As this region is in the infant stages of developing its local film industry, its best to contact Hoodlum Film Fixers Burundi for the latest criteria for temporary work permits for international film crews wishing to film on location in the region.
Visas & Work Permits
You must get a visa to enter Burundi, this can be done via any Burundian diplomatic mission, before travel. The countries visa policy is strict, with visas only available upon arrival at the airport. Business and tourist visas can be obtained on arrival at Bujumbura airport and any land or maritime entry points. You can get a 30-day visa upon arrival at the Bujumbura Airport with a payment of USD90 for multiple entries and USD70 for a single entry.
Filmmakers from America and Europe can obtain their visas for filming in Burundi through the nearest embassy or consulate. They will need to provide a list of documents, including a passport with at least six months validity. Likewise, you’ll need a letter of invitation from a local Burundian organization or a production company that is filming in Burundi, a certificate of good conduct, and proof of yellow fever vaccination. The visa application process usually takes around two weeks to complete.
Film Location Permits for Burundi
Time, money, and the right approach will ensure most locations for the purposes of filming. Unauthorized filming, photography, or any other recording of government buildings, military installations, and critical infrastructures such as airports and border controls, is illegal. Penalties include arrest, fines and confiscation of your equipment.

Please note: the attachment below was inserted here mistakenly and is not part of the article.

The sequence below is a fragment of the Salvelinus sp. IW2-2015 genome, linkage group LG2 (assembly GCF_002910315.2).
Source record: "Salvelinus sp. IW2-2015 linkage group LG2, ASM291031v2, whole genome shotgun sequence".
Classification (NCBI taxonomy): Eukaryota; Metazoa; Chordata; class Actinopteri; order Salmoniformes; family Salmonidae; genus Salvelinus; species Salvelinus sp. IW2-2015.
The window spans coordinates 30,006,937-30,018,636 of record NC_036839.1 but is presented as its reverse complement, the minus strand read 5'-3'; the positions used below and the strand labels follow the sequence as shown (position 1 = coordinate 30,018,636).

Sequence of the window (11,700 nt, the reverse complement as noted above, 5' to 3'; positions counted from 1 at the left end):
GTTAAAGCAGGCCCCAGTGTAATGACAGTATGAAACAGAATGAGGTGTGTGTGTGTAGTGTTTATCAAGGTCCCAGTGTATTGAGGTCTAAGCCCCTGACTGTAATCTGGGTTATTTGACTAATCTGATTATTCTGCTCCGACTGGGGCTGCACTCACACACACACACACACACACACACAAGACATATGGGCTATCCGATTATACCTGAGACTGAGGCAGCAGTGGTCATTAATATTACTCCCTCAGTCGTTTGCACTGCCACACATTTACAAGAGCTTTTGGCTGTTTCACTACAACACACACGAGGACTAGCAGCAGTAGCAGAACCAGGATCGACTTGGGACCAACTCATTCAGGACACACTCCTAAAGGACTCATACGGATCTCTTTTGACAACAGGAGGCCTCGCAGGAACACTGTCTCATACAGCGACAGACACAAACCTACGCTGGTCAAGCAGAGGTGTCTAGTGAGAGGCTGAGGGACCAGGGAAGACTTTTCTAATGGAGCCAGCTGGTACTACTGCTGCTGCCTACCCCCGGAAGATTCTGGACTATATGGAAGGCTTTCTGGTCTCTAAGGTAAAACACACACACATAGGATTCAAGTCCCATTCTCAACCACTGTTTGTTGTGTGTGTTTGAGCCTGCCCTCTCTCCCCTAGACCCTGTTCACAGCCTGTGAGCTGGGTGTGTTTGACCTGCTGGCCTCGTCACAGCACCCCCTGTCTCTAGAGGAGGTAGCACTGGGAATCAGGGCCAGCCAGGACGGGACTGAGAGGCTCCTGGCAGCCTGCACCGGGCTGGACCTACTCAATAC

Burundis transport network is limited and underdeveloped. Bujumbura International Airport is the only airport with a paved runway, serviced by four airlines: namely; Brussels Airlines, Ethiopian Airlines, Kenya Airways and RwandAir.
WHAT OUR LOCAL FILM FIXERS HAVE TO SAY ABOUT FILM LOCATIONS IN THE BURUNDI
One of the smallest countries in Africa, and one of the poorest in the world. Approximately 80% of Burundi’s population lives in poverty.
Burundi is home to biodiversity, including chimpanzees, baboons, buffaloes, hippos, and a wide range of birdlife. National Parks of interest include the Kibira and Ruvubu. National Reserves of interest include the Bururi, Rusizi, Rwihinda Lake, and Vanda. Saga’s white sand beaches on Lake Tanganyika and Kagera Waterfall are film locations of note. Burundis agricultural film locations include coffee, tea, sugarcane, and cotton plantations. Gitega, Burundis charming former capital offers vistas of beautiful mountain forests for a unique filming opportunity.
Burundi is an affordable location for filmmakers, ideal filming location for several reasons, diverse landscapes, rich cultural heritage, and a relatively unexplored location for film productions- filmmakers can capture unique and original footage that has not been seen before.
WHAT OUR LOCAL FILM FIXERS HAVE TO SAY ABOUT FILM CREWS, EQUIPMENT AND TALENT IN BURUNDI
Local film crews
Burundi has a small pool of local directors or directors of photography or stills photographers. Local supporting teams can assist with basic projects, most crew will need to be brought over from abroad. Kenya being the closest major production centre for experienced teams.
When it comes to filming equipment, Burundi has limited options available for rent or purchase. Basic cameras, lighting, and sound equipment can be rented from local suppliers, but for more specialized equipment, it may be necessary to import it from Nairobi, Kenya.
The Burundian talent pool is limited to African looks. The main ethnic groups in this region are the Hutu and Tutsi, all other looks need to be brought in from abroad.
Filmmakers should be mindful of cultural rules, Burundians have a deep respect for their culture and traditions, so it is important to show respect for them. It is customary to shake hands when greeting someone, it is considered rude to refuse a handshake. Burundians place great importance on family and community, as well as the concept of ‘ubuntu’, or the belief in the interconnectedness of all beings.